Friday, May 15, 2015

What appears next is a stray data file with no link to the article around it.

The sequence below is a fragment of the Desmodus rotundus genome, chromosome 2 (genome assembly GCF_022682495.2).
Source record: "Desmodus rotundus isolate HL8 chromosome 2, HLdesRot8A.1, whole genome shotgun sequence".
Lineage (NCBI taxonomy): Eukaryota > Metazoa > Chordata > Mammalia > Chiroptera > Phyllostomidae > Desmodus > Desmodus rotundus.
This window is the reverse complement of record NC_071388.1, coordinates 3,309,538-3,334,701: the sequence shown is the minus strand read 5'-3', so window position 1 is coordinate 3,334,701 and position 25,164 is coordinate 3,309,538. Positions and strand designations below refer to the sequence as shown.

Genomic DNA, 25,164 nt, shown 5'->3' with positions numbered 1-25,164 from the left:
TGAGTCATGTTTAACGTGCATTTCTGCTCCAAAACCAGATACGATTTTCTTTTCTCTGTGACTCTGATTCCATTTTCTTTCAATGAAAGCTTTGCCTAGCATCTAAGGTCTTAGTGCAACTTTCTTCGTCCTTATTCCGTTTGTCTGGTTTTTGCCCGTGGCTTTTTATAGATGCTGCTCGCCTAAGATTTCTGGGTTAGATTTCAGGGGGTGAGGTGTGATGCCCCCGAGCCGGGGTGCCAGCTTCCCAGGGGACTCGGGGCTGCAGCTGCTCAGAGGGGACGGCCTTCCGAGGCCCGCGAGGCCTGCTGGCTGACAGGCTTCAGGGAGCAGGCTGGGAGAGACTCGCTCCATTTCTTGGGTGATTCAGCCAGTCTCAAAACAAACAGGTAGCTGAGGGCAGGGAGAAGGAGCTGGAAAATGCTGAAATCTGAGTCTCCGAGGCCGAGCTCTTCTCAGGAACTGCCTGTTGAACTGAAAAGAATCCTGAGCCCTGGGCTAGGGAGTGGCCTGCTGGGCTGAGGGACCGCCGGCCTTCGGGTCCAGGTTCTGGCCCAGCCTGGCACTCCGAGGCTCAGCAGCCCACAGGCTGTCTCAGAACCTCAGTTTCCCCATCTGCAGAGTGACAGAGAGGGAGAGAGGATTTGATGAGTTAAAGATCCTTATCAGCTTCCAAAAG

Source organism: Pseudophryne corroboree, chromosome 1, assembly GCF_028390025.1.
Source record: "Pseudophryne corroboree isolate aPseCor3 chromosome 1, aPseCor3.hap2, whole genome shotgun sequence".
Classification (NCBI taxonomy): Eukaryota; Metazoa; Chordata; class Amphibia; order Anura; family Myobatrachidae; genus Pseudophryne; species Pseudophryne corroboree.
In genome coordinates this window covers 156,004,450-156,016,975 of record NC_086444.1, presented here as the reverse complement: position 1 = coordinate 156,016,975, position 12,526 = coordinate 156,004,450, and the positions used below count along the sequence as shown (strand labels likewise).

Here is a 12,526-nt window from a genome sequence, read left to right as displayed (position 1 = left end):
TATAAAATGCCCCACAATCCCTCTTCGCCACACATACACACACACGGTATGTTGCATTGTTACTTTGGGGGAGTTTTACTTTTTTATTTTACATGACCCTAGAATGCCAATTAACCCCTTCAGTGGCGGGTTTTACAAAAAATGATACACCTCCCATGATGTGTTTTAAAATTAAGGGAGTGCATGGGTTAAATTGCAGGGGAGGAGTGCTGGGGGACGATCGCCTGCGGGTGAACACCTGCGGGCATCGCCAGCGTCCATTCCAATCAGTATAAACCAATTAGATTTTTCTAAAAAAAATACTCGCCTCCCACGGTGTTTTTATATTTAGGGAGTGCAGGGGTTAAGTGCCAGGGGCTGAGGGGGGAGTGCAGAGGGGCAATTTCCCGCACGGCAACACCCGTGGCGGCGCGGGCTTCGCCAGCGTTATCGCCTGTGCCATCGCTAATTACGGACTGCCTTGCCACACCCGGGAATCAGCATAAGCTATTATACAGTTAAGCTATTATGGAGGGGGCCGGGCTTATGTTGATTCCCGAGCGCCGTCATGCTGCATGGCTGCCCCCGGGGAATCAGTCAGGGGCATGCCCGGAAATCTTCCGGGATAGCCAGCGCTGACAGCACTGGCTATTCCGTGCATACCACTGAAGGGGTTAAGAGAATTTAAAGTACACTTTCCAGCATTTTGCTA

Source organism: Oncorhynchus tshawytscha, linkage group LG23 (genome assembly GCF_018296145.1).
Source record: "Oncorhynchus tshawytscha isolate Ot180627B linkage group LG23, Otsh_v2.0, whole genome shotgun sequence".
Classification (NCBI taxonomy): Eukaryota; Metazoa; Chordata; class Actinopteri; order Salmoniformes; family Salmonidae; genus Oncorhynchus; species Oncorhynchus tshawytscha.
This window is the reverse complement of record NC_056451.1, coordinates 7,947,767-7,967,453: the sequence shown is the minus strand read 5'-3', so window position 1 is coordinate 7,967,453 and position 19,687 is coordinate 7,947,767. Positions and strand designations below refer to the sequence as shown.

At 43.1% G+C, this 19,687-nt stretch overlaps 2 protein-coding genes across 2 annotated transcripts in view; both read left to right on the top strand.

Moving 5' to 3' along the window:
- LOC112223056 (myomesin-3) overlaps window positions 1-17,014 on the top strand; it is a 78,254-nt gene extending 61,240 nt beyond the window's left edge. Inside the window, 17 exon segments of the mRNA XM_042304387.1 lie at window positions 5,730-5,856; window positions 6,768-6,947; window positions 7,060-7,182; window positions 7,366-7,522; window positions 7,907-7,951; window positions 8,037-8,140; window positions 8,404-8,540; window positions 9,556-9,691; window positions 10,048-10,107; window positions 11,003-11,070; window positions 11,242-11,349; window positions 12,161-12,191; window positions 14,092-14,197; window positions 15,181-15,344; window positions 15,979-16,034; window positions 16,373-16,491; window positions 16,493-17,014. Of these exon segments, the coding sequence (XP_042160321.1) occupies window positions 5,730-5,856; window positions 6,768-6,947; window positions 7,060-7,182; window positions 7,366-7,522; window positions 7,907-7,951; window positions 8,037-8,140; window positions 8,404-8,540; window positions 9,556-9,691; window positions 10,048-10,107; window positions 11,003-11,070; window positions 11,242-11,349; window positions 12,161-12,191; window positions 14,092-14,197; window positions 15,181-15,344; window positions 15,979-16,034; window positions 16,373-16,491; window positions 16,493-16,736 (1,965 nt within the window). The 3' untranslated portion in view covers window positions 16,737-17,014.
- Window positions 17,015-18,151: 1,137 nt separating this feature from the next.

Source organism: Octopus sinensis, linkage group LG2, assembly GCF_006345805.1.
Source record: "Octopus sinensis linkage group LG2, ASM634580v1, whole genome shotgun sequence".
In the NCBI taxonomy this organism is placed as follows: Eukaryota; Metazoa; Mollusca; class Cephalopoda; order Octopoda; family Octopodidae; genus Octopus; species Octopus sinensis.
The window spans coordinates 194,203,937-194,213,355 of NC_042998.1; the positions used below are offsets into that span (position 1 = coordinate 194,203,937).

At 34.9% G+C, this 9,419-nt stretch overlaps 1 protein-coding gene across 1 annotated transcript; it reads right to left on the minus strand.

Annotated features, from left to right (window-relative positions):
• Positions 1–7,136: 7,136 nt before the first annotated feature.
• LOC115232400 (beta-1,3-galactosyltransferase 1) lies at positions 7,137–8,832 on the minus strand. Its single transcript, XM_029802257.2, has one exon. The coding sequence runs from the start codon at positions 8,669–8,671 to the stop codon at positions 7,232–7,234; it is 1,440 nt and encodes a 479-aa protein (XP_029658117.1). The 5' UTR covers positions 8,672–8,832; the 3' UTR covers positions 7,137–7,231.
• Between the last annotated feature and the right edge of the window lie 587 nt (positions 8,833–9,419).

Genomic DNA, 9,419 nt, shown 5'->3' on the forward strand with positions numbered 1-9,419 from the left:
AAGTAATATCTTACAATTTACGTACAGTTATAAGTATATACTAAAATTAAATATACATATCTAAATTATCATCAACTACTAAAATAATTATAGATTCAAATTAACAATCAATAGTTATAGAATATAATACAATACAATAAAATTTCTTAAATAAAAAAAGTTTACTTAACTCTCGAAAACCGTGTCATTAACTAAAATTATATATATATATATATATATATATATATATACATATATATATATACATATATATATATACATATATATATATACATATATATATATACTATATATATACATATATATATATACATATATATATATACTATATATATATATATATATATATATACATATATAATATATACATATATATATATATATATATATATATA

Elephants are a spectacle for people to see. They're enormous, foreign looking, and demonstrate strong signs of intelligence and compassion. This is why in Thailand, as well as other zoos around the world, the elephants are "taught" to paint legible pictures for the zoo-goers enjoyment. As this article states, the Maesa Elephant Camp in Tailand, prides itself on its ability to teach the elephants to hold a paintbrush within a month and then go onto paint basic shapes next, only to have their skills honed shortly after. But this process is dependent upon intense abuse towards the young elephants in which they are "starved, shackled, and beaten, until their spirit is completely broken..." (Good). The elephants are prodded, stabbed or beaten in order to learn simple patterns that resemble the human act of painting. They paint flowers, trees and other elephants in a performance born of misery and meant to mimic happiness. Much like Spiegel's article, this form of abuse towards animals is meant to construct the appearance of the animals happiness, or the animal's perceived happiness is used as a reason to continue the abuse. Despite elephants' natural intellectual abilities, trainers torture them to commit something resembling human-sentience, the creation of art. Trainers commit the most inhumane acts against the elephants to achieve seemingly happy and human-like results. And like Spiegel's article, zoo-goers and trainers alike use this outcome as a reason to continue the abuse.

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